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Ibuprofen & NSAIDS

Ibuprofen & NSAIDS


 

What are NSAIDs?

NSAIDs (non-steroidal anti-inflammatory drugs) help to manage pain and inflammation associated with arthritis and musculoskeletal problems. NSAIDs can help relieve pain associated with conditions such as migraines, back and muscle pain, dental pain and even period pain. They can also help with the reduction of fevers.2 NSAIDs are one of the most commonly prescribed drugs worldwide.3

Common NSAIDs that can be found over-the-counter (OTC) at pharmacies include:4

  • Aspirin (e.g. Disprin)
  • Ibuprofen (e.g. Advil)
  • Naproxen (e.g. Naprogesic)
  • Diclofenac (e.g. Voltaren)

What is ibuprofen?

Ibuprofen is the active ingredient in a range of over-the-counter (OTC) medicines in Australia.5 Ibuprofen is classed as non-steroidal anti-inflammatory drug (NSAID). NSAIDs like ibuprofen are commonly used to manage mild to moderate pain, inflammation and fever in both adults and children.6

How do NSAIDs work, and how does ibuprofen work?

Pain is frequently experienced by both children and adults.7,8 Everyday pain is often clinically uncomplicated, and it can be diagnostically insignificant (e.g. headache, menstrual pain), related to minor trauma (e.g. bruises) or it can be temporary.9 NSAIDs can help manage everyday pain and provide pain relief.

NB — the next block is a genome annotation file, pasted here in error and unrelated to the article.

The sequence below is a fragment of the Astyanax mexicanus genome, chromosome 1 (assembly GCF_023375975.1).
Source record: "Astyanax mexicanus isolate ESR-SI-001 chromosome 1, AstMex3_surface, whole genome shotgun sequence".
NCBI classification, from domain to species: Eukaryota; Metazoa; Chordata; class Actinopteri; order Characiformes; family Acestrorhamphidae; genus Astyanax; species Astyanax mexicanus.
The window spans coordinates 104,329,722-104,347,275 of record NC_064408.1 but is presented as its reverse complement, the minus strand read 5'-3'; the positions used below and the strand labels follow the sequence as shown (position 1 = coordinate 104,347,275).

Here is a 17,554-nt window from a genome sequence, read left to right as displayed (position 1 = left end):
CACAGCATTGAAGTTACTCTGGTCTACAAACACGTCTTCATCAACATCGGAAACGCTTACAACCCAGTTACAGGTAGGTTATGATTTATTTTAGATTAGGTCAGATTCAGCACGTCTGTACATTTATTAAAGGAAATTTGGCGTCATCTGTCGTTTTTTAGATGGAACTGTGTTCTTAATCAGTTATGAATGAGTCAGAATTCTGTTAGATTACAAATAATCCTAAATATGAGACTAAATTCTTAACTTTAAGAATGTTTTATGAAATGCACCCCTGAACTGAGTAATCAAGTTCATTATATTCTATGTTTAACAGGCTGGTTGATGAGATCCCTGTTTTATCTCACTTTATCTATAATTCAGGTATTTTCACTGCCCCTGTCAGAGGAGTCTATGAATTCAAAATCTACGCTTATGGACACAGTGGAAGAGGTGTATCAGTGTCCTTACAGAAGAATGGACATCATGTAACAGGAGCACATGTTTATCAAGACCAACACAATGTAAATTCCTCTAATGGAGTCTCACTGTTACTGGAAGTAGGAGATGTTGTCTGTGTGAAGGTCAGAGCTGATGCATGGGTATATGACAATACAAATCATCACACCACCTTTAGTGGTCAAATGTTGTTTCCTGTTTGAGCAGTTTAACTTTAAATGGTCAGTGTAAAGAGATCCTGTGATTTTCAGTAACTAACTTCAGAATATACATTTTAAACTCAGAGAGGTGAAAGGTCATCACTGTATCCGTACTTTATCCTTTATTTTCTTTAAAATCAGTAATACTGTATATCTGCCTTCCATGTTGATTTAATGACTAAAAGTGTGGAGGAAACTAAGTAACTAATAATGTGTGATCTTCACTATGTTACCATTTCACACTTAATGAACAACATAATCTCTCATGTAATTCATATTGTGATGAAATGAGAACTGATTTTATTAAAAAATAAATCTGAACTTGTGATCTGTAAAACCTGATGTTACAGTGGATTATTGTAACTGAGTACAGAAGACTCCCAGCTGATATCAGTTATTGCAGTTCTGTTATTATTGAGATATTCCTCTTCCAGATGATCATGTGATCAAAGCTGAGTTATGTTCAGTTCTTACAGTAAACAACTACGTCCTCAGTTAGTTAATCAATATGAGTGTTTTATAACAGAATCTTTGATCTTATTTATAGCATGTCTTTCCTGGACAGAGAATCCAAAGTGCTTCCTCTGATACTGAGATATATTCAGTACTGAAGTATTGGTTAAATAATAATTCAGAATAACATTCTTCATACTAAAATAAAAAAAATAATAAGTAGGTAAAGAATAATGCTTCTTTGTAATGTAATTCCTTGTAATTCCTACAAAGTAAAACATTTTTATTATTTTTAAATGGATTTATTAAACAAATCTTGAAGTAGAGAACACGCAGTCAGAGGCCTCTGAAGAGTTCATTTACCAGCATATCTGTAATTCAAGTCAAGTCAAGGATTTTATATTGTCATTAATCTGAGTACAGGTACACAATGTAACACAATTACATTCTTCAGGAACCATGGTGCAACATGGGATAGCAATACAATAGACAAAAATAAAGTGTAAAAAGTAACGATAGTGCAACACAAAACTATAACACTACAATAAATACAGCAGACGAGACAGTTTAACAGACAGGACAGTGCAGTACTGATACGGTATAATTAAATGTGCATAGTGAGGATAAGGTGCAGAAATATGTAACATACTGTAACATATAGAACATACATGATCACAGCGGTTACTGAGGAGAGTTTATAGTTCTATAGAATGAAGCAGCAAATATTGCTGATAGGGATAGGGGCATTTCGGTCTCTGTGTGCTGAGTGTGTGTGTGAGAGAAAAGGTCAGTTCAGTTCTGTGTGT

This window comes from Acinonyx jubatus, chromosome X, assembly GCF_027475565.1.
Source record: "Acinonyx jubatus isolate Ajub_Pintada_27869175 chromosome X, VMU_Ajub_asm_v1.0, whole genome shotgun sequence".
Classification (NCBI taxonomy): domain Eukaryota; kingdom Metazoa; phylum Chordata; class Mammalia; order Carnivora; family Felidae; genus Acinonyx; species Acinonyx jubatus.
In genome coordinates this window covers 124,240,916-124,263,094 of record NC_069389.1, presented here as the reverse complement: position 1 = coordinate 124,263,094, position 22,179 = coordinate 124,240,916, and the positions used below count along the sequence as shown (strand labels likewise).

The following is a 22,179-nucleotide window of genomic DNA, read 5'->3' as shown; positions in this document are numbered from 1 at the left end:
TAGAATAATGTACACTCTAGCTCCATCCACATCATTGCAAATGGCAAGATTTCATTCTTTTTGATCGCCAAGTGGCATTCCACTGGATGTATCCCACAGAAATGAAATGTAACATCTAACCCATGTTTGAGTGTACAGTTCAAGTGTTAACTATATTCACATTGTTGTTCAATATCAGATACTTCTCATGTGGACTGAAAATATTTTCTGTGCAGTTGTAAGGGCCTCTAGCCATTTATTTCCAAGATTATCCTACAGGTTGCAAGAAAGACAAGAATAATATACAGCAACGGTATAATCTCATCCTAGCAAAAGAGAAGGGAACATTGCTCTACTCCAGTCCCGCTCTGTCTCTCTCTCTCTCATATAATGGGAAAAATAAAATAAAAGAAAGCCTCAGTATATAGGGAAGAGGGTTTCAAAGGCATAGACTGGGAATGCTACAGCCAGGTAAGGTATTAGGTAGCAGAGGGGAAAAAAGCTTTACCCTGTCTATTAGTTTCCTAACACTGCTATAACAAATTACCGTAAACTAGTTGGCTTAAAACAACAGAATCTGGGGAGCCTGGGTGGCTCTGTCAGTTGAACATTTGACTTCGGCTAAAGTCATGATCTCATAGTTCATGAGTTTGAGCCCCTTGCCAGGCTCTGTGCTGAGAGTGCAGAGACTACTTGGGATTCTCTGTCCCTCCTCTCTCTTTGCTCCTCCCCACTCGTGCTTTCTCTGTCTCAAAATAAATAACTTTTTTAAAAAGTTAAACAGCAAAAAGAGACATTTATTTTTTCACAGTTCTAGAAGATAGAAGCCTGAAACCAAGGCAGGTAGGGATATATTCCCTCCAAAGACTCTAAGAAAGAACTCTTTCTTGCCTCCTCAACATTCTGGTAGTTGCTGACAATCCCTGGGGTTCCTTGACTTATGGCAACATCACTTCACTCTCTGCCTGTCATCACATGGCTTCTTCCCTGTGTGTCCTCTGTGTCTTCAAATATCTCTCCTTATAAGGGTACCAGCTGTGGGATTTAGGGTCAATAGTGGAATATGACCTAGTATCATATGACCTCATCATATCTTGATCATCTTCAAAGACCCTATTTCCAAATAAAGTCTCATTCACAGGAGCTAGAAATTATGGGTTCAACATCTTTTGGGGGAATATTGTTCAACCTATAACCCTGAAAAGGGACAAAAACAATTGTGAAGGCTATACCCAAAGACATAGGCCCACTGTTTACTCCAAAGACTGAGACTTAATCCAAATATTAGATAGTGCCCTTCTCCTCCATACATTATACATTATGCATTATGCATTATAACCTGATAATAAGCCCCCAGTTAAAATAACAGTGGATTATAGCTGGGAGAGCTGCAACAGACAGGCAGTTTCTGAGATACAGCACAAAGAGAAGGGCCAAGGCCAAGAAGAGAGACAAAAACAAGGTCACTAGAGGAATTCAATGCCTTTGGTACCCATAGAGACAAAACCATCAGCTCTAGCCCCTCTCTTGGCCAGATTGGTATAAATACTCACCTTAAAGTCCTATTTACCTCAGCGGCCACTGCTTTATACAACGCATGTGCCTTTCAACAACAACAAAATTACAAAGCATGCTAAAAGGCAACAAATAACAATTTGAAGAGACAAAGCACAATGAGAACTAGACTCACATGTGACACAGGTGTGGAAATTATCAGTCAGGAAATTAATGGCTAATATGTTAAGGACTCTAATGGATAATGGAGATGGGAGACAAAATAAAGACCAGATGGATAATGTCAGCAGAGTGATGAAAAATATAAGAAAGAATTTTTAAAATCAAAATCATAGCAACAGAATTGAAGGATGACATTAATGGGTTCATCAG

Ibuprofen, like most NSAIDs, assists with blocking a specific enzyme called cyclooxygenase (or COX) which is used in the production of prostaglandins.10 Prostaglandins are chemicals generated by the body that cause inflammation, pain and fever by increasing the temperature and dilating the blood vessels at the location they are released from.11 By blocking the production of prostaglandins, NSAIDs and ibuprofen can help provide pain relief, and reduce inflammation and fever.12

What are the uses for ibuprofen?

Ibuprofen can help provide pain relief for the following:13

Ibuprofen can also help reduce fever.

For paediatric formulations, in addition to any of the indications above that are appropriate to the age group, ibuprofen can help with the relief of pain associated with teething, earache and/or immunisation.14

What is the difference between ibuprofen & other pain-relief medications?